Local roads and highways have been the scene of six motor vehicle accident fatalities over the past week.
Let that sink in for a moment: six people have died while driving on area roads. Weather hasn’t played much of a part, if at all. There are no new intersections or highways to confuse drivers. No events have significantly increased traffic flow.
There is no one factor to blame in these accidents. Poor road planning and construction, tired or impaired drivers, and human error all played their part. Some of these factors cannot be mitigated, but others can. It’s important to remember the following:
— Rural roads are not well-lit and can be dangerous at night. If possible, avoid driving late at night or early in the morning, when visibility is reduced and drivers are tired.
— Take time to map out your routes before you get into your car, so as to avoid attempting to read a GPS or mobile app while driving
— Slow down and take your time if you are lost or tired. Even if you are going to reach your destination later than you would like to, that option is better than getting into an accident
— Pay attention to road signs and slow down in construction zones. The I-30 construction in Royse City has narrowed lanes, and potholes have become an issue. Be careful when driving through this area, or take an alternate route, such as Highway 66 or 380
— Under no circumstances get behind the wheel of a car after you have been drinking. Buzzed driving is drunk driving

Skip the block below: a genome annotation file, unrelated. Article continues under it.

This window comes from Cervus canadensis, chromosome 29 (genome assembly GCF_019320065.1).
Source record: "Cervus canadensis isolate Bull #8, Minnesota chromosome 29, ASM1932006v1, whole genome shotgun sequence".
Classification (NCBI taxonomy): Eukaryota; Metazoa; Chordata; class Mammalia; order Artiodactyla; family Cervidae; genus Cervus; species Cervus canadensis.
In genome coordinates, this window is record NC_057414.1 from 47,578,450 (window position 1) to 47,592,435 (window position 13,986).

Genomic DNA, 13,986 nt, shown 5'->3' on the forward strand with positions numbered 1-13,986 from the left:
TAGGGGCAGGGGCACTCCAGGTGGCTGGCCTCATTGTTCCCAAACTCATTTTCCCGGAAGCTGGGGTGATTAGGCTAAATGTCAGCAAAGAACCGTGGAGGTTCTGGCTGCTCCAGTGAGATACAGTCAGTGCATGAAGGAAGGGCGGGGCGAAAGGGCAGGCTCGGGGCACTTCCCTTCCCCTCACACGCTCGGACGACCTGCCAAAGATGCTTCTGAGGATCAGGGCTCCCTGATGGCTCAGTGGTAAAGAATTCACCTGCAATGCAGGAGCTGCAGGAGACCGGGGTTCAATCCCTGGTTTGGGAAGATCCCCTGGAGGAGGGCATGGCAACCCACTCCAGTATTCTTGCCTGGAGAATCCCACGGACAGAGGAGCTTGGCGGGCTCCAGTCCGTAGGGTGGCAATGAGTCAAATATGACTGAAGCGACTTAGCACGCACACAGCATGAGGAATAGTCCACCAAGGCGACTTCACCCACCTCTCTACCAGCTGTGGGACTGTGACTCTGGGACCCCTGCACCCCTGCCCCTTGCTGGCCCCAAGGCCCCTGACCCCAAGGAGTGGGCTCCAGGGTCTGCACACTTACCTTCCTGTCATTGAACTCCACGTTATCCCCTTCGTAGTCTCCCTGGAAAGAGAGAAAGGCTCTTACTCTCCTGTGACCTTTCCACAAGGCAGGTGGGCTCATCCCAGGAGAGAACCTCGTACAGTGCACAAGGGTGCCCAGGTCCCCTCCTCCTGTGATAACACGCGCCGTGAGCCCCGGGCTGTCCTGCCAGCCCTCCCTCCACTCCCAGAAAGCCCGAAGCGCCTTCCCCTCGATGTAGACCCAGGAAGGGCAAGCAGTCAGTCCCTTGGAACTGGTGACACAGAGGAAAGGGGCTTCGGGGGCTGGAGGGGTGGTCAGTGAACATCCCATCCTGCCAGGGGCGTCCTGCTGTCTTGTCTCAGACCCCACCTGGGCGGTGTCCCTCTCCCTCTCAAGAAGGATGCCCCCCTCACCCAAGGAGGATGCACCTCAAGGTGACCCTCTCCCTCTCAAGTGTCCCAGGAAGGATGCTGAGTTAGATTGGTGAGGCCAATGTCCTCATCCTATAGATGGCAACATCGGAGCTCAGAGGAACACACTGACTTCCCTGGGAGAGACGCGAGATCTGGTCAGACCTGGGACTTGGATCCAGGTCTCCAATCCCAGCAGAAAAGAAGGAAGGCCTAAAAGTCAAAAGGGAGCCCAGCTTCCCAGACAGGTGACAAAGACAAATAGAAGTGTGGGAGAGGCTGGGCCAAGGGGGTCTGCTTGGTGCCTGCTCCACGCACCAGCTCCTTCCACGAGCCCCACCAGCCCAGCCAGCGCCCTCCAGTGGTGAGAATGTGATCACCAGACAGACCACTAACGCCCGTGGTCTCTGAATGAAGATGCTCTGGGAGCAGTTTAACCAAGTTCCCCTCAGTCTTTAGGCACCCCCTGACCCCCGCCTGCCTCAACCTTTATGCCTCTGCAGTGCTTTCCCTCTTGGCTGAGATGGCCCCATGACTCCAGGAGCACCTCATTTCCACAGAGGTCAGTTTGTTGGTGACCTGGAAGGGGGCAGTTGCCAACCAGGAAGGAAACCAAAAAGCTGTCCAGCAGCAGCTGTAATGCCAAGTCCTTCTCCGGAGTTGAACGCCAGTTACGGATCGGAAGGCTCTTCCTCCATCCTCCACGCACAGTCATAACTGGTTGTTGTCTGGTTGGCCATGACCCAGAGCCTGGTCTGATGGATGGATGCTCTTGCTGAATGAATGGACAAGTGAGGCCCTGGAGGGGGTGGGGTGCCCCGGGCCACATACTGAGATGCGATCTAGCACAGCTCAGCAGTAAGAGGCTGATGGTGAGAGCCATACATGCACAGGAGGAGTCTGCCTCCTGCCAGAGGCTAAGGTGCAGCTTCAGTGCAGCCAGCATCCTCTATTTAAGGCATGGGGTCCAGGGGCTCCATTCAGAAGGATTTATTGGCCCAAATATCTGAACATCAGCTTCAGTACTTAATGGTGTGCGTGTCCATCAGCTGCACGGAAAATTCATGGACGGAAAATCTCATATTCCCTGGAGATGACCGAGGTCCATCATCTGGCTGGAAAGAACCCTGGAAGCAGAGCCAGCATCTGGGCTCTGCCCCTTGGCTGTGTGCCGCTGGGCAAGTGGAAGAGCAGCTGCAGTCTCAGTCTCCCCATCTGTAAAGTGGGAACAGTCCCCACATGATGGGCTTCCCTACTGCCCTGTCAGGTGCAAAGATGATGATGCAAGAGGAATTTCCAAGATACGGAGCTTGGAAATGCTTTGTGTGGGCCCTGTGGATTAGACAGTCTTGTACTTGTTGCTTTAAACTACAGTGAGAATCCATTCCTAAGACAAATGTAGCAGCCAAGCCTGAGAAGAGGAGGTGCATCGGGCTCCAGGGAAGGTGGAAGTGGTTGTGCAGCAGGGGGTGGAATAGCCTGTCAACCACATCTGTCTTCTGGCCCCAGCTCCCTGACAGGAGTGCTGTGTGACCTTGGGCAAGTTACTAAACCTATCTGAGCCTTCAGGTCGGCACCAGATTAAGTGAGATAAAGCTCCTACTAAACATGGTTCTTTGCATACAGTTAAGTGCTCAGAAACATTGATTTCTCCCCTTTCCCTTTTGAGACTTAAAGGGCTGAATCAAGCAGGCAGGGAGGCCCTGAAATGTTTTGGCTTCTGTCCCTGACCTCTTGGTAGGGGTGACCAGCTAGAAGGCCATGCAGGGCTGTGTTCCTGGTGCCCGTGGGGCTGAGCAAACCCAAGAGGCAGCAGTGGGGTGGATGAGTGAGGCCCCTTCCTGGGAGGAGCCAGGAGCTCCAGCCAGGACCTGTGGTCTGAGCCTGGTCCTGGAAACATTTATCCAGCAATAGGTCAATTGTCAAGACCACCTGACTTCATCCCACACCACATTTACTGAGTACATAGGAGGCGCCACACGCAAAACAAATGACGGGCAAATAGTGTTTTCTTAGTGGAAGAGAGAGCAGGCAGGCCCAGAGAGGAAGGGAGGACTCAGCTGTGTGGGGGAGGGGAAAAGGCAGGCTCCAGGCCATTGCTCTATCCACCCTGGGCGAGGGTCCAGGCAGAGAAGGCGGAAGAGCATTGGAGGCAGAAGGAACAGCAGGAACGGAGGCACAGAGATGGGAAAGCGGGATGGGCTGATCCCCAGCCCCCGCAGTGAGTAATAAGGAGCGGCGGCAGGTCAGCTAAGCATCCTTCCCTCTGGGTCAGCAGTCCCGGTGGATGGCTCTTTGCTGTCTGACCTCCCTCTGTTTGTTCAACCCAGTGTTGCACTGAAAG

Additionally, the Texas Department of Transportation, with the assistance of local cities and counties, needs to spend the time and money to fix troublespots in our area. The service road along I-30E near where the fatal accident occurred Thursday morning switches from two-way to one-way, and it is possible for individuals to confuse the exit ramp with an on-ramp. Loop 286 in Paris, the scene of the fatal accident involving two Texas A&M University-Commerce basketball players, is a divided highway with four total lanes controlled by stop signs and caution lights, but not stoplights. Since 2000, five individuals have died in accidents at the Loop 286 and FM 1497 intersection.
This data, combined with common sense and easily-studied traffic patterns, should be enough for TxDOT to implement changes to prevent more fatal accidents for occurring. The department is reportedly studying the Paris intersection to determine how to avoid more fatal crashes, but these changes have to be made sooner rather than later to avoid further fatalities.
Ultimately, however, the responsibility to keep our roads safe falls to individual drivers. It is up to us to drive cautiously and carefully, to avoid deadly distractions like texting and talking on the phone, and to educate our teenagers and young adults how to drive safely.
Their lives, and ours, depend on it.
This opinion reflects that of the Herald-Banner editorial board. The board can be reached at email@example.com.